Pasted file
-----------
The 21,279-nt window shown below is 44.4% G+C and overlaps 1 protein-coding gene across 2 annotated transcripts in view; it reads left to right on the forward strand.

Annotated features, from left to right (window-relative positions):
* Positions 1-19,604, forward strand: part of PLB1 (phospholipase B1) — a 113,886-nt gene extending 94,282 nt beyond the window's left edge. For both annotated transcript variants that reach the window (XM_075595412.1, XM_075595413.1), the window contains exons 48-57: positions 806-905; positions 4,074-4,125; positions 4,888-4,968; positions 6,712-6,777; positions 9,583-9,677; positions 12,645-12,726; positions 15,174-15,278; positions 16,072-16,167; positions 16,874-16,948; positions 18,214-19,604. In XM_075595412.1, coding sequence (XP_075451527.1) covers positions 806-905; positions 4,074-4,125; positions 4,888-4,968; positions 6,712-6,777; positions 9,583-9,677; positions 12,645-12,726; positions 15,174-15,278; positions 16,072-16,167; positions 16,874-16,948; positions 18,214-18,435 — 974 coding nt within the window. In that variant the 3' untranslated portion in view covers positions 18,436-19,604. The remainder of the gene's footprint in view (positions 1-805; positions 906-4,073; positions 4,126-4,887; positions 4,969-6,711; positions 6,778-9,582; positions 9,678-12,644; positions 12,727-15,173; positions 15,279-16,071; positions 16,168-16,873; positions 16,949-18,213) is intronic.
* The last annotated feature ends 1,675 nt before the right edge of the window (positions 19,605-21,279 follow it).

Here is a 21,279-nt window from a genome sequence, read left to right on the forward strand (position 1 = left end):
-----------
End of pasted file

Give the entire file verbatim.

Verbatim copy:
The 21,279-nt window shown below is 44.4% G+C and overlaps 1 protein-coding gene across 2 annotated transcripts in view; it reads left to right on the forward strand.

Annotated features, from left to right (window-relative positions):
* Positions 1-19,604, forward strand: part of PLB1 (phospholipase B1) — a 113,886-nt gene extending 94,282 nt beyond the window's left edge. For both annotated transcript variants that reach the window (XM_075595412.1, XM_075595413.1), the window contains exons 48-57: positions 806-905; positions 4,074-4,125; positions 4,888-4,968; positions 6,712-6,777; positions 9,583-9,677; positions 12,645-12,726; positions 15,174-15,278; positions 16,072-16,167; positions 16,874-16,948; positions 18,214-19,604. In XM_075595412.1, coding sequence (XP_075451527.1) covers positions 806-905; positions 4,074-4,125; positions 4,888-4,968; positions 6,712-6,777; positions 9,583-9,677; positions 12,645-12,726; positions 15,174-15,278; positions 16,072-16,167; positions 16,874-16,948; positions 18,214-18,435 — 974 coding nt within the window. In that variant the 3' untranslated portion in view covers positions 18,436-19,604. The remainder of the gene's footprint in view (positions 1-805; positions 906-4,073; positions 4,126-4,887; positions 4,969-6,711; positions 6,778-9,582; positions 9,678-12,644; positions 12,727-15,173; positions 15,279-16,071; positions 16,168-16,873; positions 16,949-18,213) is intronic.
* The last annotated feature ends 1,675 nt before the right edge of the window (positions 19,605-21,279 follow it).

Here is a 21,279-nt window from a genome sequence, read left to right on the forward strand (position 1 = left end):